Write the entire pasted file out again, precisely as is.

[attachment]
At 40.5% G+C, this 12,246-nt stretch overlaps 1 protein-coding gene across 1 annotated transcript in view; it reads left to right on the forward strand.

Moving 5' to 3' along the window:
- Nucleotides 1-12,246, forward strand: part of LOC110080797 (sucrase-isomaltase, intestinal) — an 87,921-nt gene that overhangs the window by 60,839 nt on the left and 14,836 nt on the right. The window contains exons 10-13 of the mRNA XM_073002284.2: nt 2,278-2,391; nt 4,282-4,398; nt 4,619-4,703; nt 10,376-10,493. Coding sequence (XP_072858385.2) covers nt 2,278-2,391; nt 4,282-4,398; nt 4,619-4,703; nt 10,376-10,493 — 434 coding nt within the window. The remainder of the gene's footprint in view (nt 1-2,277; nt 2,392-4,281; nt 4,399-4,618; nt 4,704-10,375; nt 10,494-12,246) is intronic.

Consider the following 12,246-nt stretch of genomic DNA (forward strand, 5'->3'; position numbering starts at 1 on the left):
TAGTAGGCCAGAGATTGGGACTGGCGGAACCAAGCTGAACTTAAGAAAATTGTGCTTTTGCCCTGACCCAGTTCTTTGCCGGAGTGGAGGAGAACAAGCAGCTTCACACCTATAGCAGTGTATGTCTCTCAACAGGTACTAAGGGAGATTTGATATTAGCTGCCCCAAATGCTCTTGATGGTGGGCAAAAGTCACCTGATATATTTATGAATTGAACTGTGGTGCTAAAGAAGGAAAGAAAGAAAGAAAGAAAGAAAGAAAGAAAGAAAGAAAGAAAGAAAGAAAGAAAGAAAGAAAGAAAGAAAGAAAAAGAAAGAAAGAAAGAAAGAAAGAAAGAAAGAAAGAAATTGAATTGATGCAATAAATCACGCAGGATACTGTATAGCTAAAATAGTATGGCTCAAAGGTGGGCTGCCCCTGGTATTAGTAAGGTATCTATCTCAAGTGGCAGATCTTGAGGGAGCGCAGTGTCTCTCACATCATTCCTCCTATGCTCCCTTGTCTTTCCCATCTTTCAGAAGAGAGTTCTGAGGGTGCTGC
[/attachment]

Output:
At 40.5% G+C, this 12,246-nt stretch overlaps 1 protein-coding gene across 1 annotated transcript in view; it reads left to right on the forward strand.

Moving 5' to 3' along the window:
- Nucleotides 1-12,246, forward strand: part of LOC110080797 (sucrase-isomaltase, intestinal) — an 87,921-nt gene that overhangs the window by 60,839 nt on the left and 14,836 nt on the right. The window contains exons 10-13 of the mRNA XM_073002284.2: nt 2,278-2,391; nt 4,282-4,398; nt 4,619-4,703; nt 10,376-10,493. Coding sequence (XP_072858385.2) covers nt 2,278-2,391; nt 4,282-4,398; nt 4,619-4,703; nt 10,376-10,493 — 434 coding nt within the window. The remainder of the gene's footprint in view (nt 1-2,277; nt 2,392-4,281; nt 4,399-4,618; nt 4,704-10,375; nt 10,494-12,246) is intronic.

Consider the following 12,246-nt stretch of genomic DNA (forward strand, 5'->3'; position numbering starts at 1 on the left):
TAGTAGGCCAGAGATTGGGACTGGCGGAACCAAGCTGAACTTAAGAAAATTGTGCTTTTGCCCTGACCCAGTTCTTTGCCGGAGTGGAGGAGAACAAGCAGCTTCACACCTATAGCAGTGTATGTCTCTCAACAGGTACTAAGGGAGATTTGATATTAGCTGCCCCAAATGCTCTTGATGGTGGGCAAAAGTCACCTGATATATTTATGAATTGAACTGTGGTGCTAAAGAAGGAAAGAAAGAAAGAAAGAAAGAAAGAAAGAAAGAAAGAAAGAAAGAAAGAAAGAAAGAAAGAAAGAAAGAAAGAAAAAGAAAGAAAGAAAGAAAGAAAGAAAGAAAGAAAGAAATTGAATTGATGCAATAAATCACGCAGGATACTGTATAGCTAAAATAGTATGGCTCAAAGGTGGGCTGCCCCTGGTATTAGTAAGGTATCTATCTCAAGTGGCAGATCTTGAGGGAGCGCAGTGTCTCTCACATCATTCCTCCTATGCTCCCTTGTCTTTCCCATCTTTCAGAAGAGAGTTCTGAGGGTGCTGC